Very little is known about the mechanisms through which corticospinal axons degenerate in HSP, although numerous genes responsible for this disease have been identified in recent years (25
). We contribute here to the understanding of the pathogenic cascade underlying axonal degeneration by studying a mouse model for autosomal recessive HSP due to loss-of-function mutations in the SPG7
gene. Paraplegin-deficient mice are affected by a progressive retrograde degeneration of long ascending and descending tracts in the spinal cord and by optic neuropathy, peripheral axonopathy, and a mild muscular involvement. We provide evidence that axonal degeneration begins distally and then slowly moves proximally along the axon. We also show that axonal length is an important determinant for the selective involvement of a subset of axons in HSP. In the mouse, the corticospinal tract, being mainly polysynaptic, is composed of shorter axons (22
). Consistently its axons degenerate only in very old animals, in contrast with what occurs in humans. Finally, our findings indicate that paraplegin deficiency causes a disease mainly of axons. In both human and mouse, involvement of the skeletal muscle is very mild and in the mouse is largely dependent on the peripheral neuropathy.
The first ultrastructural feature that distinguishes the spinal cord of paraplegin-deficient mice from that of control littermates occurs at about 4.5 months of age and is represented by the appearance of abnormal mitochondria in synaptic terminals in the gray matter of the lumbar spinal cord. At this age, hypertrophic mitochondria are also present in a relevant percentage of long axons, distal to their cellular bodies. Notably, this mitochondrial phenotype correlates with the onset of a significant motor deficit on the rotarod and occurs several months prior to axonal degeneration, suggesting that it is the primary cause for axonal dysfunction and that the neurologic impairment of paraplegin-deficient mice is not directly the result of the loss of axons. This latter observation implies that there is a temporal window during which therapeutic intervention could actually prevent loss of axons.
Nerve terminals invariably contain many mitochondria, which are involved in ATP production, in regulation of cellular calcium homeostasis, and in oxyradical metabolism. All these functions may be affected in paraplegin-deficient mice and contribute to the early axonal dysfunction. One technical problem to address this issue comes from the very limited number of affected mitochondria in the spinal cord and from the inherent complexity of purifying them. We were able to measure reduced ATP synthesis in the spinal cord of very old Spg7–/– mice, suggesting that defective ATP production may play a role in the pathogenesis of HSP, at least in late stages of the disease. The establishment of neuronal cell cultures from paraplegin-deficient mice will allow measurement of the mitochondrial membrane potential and investigation of the mechanisms of mitochondrial dysfunction in the future.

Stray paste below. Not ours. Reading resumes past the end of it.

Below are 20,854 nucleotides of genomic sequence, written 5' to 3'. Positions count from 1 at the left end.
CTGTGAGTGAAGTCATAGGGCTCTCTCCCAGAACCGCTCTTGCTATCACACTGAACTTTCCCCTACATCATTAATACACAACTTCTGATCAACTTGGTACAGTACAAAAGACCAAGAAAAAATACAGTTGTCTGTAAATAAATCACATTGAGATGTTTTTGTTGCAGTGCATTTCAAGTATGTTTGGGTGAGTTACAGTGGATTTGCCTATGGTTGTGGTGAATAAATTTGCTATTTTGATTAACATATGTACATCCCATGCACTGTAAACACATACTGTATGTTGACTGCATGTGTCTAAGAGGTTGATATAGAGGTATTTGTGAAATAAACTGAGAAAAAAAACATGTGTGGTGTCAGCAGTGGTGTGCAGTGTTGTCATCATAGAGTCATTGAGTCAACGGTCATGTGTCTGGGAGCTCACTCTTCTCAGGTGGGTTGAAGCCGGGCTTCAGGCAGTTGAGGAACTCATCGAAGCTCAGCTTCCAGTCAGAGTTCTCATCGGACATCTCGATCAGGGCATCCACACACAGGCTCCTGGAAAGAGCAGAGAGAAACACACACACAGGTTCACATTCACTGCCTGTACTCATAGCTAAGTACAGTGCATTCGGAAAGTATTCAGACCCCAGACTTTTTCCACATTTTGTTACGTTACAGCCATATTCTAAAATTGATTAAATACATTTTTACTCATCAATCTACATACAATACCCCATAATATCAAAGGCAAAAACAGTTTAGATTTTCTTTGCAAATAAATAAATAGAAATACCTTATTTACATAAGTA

With aging, there is an increase in the percentage of axons showing mitochondrial abnormalities in paraplegin-deficient mice. Furthermore, mitochondria undergo other significant changes, such as rearrangements of cristae, formation of bridges with adjacent mitochondria, and acquisition of giant dimensions. These data raise three important questions: Are the mitochondrial structural abnormalities a primary or a secondary effect of the lack of paraplegin? Why does this phenotype selectively involve only a subset of mitochondria, given the ubiquitous expression pattern of paraplegin? Finally, what is the link between the mitochondrial phenotype and the axonal dysfunction?
Paraplegin is one of the mammalian orthologues of the yeast m-AAA protease, whose role in proteolytic degradation of inner mitochondrial membrane proteins and in regulation of mitochondrial biogenesis has been extensively documented (11
). On the basis of this knowledge, structurally abnormal mitochondria in Spg7–/–
mice may be the result of the accumulation of abnormal, misfolded proteins in the inner mitochondrial membrane. Alternatively, the abnormal mitochondria could result from impaired turnover or processing of a regulatory protein involved in some aspect of mitochondrial dynamics. Mitochondrial morphology is in fact regulated by the balance between processes of fusion and fission, and many extrinsic factors, including proteases, may influence and contribute to this plasticity (26
). The identification of paraplegin substrates will provide important hints to confirm or reject these hypotheses. Finally, we cannot exclude that the abnormal and specialized mitochondrial shapes that we observe in our mice may just be secondary to impaired respiration and serve to increase the ratio of surface area to volume. However, we do not favor this possibility, because in paraplegin-deficient mice, mitochondrial swelling occurs a long time after the first morphological abnormalities are detected and is preceded by a tremendous increase in the size of the organelle.